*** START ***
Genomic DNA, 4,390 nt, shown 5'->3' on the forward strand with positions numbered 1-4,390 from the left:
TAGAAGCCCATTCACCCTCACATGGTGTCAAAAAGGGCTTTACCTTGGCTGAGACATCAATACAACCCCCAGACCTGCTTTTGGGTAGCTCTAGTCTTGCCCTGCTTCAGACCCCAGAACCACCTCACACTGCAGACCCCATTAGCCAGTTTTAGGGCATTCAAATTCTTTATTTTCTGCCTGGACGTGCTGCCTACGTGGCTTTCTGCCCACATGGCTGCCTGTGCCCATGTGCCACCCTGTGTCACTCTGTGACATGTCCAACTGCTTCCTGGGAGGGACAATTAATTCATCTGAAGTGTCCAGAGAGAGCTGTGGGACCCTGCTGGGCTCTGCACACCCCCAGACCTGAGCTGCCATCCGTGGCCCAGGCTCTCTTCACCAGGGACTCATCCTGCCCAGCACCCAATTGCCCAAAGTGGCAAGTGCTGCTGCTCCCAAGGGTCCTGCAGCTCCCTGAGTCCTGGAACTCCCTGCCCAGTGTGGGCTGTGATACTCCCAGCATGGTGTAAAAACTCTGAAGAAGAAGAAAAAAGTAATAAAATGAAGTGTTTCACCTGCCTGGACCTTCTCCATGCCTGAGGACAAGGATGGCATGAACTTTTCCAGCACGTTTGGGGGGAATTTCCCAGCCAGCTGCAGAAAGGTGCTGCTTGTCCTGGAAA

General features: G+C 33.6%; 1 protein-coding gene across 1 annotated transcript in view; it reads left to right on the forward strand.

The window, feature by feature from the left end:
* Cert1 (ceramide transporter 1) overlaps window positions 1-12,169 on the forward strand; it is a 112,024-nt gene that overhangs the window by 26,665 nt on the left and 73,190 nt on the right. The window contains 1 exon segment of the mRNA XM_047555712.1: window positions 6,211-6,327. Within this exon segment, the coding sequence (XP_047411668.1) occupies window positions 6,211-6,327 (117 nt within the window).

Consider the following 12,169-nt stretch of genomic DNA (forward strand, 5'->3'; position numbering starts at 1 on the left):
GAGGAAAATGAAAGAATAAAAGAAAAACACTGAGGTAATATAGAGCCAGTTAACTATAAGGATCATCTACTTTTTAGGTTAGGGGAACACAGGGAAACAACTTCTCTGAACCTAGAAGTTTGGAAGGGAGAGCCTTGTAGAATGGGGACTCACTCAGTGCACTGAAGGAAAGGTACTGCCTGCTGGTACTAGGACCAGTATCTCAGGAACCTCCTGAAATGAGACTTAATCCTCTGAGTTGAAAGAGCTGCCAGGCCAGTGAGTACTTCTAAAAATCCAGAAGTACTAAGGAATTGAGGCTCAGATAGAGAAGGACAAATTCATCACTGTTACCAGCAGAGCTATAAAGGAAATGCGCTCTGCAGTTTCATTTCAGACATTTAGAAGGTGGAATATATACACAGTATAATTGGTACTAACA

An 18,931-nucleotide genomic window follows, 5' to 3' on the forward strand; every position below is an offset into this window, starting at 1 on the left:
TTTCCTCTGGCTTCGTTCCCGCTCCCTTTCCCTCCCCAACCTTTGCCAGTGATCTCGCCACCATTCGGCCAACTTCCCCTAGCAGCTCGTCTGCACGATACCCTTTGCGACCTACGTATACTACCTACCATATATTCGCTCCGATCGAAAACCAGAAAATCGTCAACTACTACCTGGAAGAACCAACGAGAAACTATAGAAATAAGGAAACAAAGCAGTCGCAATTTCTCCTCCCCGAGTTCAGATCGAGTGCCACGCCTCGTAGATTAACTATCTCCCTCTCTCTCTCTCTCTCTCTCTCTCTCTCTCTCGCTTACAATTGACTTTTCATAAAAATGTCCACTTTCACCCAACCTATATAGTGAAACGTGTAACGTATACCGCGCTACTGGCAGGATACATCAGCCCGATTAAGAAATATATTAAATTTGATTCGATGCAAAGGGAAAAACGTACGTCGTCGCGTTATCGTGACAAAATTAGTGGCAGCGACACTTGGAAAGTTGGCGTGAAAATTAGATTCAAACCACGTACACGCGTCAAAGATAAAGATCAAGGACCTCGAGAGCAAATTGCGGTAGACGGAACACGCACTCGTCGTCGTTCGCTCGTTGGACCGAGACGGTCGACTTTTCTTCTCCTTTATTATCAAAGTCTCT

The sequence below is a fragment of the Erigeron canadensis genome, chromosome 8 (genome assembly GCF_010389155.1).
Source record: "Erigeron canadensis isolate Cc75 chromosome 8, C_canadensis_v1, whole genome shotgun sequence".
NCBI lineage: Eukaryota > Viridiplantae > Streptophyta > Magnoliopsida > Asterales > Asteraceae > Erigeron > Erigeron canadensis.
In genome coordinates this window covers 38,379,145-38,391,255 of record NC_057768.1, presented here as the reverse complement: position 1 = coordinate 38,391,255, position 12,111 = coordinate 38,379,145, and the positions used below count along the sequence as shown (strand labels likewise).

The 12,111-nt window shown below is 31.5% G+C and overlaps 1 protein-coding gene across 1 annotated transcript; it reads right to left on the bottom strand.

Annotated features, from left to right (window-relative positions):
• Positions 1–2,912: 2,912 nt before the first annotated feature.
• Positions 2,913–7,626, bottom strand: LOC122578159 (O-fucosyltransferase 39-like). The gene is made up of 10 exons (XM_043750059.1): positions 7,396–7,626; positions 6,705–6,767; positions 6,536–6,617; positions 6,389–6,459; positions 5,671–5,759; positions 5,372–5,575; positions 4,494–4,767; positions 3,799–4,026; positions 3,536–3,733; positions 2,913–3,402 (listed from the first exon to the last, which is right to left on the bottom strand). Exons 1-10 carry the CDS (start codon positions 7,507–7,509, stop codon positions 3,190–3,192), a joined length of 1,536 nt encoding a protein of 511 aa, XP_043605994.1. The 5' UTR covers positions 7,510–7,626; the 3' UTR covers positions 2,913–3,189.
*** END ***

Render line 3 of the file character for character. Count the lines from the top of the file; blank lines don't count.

General features: G+C 33.6%; 1 protein-coding gene across 1 annotated transcript in view; it reads left to right on the forward strand.